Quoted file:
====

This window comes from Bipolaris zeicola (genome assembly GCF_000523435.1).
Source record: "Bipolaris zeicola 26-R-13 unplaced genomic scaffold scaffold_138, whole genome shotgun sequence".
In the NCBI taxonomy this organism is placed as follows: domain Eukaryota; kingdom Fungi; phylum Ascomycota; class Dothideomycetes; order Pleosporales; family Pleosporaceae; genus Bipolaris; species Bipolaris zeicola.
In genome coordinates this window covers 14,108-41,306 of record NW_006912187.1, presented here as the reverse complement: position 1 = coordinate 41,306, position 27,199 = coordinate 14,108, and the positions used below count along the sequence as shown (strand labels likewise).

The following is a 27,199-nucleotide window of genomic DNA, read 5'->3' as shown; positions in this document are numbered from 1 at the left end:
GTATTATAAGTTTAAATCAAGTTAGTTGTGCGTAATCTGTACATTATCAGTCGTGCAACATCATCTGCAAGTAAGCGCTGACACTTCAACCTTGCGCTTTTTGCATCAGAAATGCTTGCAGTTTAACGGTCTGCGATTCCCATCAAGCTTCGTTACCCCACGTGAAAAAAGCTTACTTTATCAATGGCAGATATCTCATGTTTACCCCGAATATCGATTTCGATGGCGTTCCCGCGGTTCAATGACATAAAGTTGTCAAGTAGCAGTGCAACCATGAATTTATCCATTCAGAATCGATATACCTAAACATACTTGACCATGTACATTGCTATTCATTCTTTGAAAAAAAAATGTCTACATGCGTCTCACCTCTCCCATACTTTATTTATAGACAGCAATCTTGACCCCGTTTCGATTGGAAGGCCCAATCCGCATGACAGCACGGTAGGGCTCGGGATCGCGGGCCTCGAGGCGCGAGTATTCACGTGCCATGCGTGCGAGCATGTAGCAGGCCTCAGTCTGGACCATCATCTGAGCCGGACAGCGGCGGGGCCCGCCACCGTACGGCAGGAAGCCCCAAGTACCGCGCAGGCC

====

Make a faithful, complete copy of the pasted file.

This window comes from Bipolaris zeicola (genome assembly GCF_000523435.1).
Source record: "Bipolaris zeicola 26-R-13 unplaced genomic scaffold scaffold_138, whole genome shotgun sequence".
In the NCBI taxonomy this organism is placed as follows: domain Eukaryota; kingdom Fungi; phylum Ascomycota; class Dothideomycetes; order Pleosporales; family Pleosporaceae; genus Bipolaris; species Bipolaris zeicola.
In genome coordinates this window covers 14,108-41,306 of record NW_006912187.1, presented here as the reverse complement: position 1 = coordinate 41,306, position 27,199 = coordinate 14,108, and the positions used below count along the sequence as shown (strand labels likewise).

The following is a 27,199-nucleotide window of genomic DNA, read 5'->3' as shown; positions in this document are numbered from 1 at the left end:
GTATTATAAGTTTAAATCAAGTTAGTTGTGCGTAATCTGTACATTATCAGTCGTGCAACATCATCTGCAAGTAAGCGCTGACACTTCAACCTTGCGCTTTTTGCATCAGAAATGCTTGCAGTTTAACGGTCTGCGATTCCCATCAAGCTTCGTTACCCCACGTGAAAAAAGCTTACTTTATCAATGGCAGATATCTCATGTTTACCCCGAATATCGATTTCGATGGCGTTCCCGCGGTTCAATGACATAAAGTTGTCAAGTAGCAGTGCAACCATGAATTTATCCATTCAGAATCGATATACCTAAACATACTTGACCATGTACATTGCTATTCATTCTTTGAAAAAAAAATGTCTACATGCGTCTCACCTCTCCCATACTTTATTTATAGACAGCAATCTTGACCCCGTTTCGATTGGAAGGCCCAATCCGCATGACAGCACGGTAGGGCTCGGGATCGCGGGCCTCGAGGCGCGAGTATTCACGTGCCATGCGTGCGAGCATGTAGCAGGCCTCAGTCTGGACCATCATCTGAGCCGGACAGCGGCGGGGCCCGCCACCGTACGGCAGGAAGCCCCAAGTACCGCGCAGGCC